Folks all in a tizzy about Quincy Jones lately.
And I get it. "We Are The World 25" was unimaginably bad. Allowing the likes of Akon, Robin Thicke, and T-Pain to remake great songs that Q produced was ill-advised.
But if one were to look at these moves in the context of Q's life, they make sense. Quincy Jones has always been about staying current, whatever the cost. The old jazz heads vilified Q when he produced "It's My Party" and started moving away from jazz. Most black music journalists and historians thought he and Mike bastardized all that was great about Off The Wall with Thriller. And practically the entire elder generation of black folks got mad when started he working with rappers and scooped up a gang of Grammys for Back on the Block.
Y'all, this is who Quincy Jones is.
Part of the reason Q and Michael Jackson made magic together is that they were unabashed in their belief that you could make great music even if you are trying to reach a lot of different kinds of people. Indeed, in their minds, greatness is almost solely defined by how many people one reaches with the music.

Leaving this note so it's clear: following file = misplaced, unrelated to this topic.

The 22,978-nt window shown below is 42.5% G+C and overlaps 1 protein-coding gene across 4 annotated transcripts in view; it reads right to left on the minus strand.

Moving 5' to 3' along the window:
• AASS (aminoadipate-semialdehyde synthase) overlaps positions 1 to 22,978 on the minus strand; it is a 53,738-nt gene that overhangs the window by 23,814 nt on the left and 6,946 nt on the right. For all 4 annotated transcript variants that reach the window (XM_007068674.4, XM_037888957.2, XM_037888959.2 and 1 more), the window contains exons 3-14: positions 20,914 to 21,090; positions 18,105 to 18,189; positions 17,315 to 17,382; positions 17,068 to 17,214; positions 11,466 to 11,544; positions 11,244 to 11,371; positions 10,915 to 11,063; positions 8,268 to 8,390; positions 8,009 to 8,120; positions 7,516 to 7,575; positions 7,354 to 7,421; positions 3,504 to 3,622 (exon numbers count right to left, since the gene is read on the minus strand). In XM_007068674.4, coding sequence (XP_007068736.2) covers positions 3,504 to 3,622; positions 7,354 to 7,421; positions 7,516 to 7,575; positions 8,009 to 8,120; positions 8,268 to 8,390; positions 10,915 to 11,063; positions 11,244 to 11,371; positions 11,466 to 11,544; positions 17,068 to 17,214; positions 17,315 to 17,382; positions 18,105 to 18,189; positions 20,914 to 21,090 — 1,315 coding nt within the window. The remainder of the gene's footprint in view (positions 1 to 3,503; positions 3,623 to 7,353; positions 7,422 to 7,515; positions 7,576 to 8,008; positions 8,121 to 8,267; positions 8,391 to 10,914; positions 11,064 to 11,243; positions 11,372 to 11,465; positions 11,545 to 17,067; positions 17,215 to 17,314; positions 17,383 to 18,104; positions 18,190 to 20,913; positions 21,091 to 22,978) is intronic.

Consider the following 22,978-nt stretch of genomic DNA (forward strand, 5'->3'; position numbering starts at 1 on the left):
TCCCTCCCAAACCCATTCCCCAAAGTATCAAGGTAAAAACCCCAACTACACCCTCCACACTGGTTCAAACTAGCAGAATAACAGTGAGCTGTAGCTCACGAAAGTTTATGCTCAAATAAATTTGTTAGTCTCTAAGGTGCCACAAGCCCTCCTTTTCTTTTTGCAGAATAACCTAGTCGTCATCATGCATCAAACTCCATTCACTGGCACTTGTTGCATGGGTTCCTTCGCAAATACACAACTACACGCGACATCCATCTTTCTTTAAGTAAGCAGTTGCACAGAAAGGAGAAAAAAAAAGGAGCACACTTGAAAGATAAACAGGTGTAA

Of course we know there's a difference between embracing a new genre like hip-hop and giving T-Pain, who lacks any ounce of musical ability whatsoever, free reign over a classic like "P.Y.T." But, probably, in Q's mind he's thinking "if this gets young kids to go back and listen to my old shit, I can dig it."
I don't know. He may be right. Back on the Block was my entry point into jazz and it is the moment I realized that there is a "black musical tradition" and that the music I loved (hip hop) was a part of it. That's valuable.
I mean, it still bugs me that Q: Soul Bossa Nostra exists, but then I remember that my uncle couldn't stand hearing Big Daddy Kane on "Jazz Corner of the World." The one constant in Q's life has been his ability to piss off purists and those who saw themselves as protecting black music and culture. Doesn't make anything he's done right necessarily, but context is important.
Q might seem like a senile old man but, really, he's just the same ole Q.